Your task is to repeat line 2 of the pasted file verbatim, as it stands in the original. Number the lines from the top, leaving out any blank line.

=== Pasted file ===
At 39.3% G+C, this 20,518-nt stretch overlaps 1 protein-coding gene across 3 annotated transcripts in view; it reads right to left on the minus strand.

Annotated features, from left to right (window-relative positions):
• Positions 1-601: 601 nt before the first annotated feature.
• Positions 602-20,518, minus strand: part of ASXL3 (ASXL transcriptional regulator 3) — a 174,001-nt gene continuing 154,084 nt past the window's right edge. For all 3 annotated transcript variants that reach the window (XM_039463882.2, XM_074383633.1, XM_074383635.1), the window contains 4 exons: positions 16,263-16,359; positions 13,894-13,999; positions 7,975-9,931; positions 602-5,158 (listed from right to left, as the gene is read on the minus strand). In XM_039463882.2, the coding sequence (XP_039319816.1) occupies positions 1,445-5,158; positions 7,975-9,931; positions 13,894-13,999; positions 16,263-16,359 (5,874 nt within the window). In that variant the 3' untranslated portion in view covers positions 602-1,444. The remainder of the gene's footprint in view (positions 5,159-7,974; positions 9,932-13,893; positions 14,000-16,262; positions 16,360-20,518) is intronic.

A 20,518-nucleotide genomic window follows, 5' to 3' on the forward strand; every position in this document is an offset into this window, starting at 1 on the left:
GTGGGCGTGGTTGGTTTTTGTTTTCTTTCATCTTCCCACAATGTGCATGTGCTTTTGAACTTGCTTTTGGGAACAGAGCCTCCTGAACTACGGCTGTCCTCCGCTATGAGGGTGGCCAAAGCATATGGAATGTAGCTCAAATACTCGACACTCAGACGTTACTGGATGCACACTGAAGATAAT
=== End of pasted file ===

Annotated features, from left to right (window-relative positions):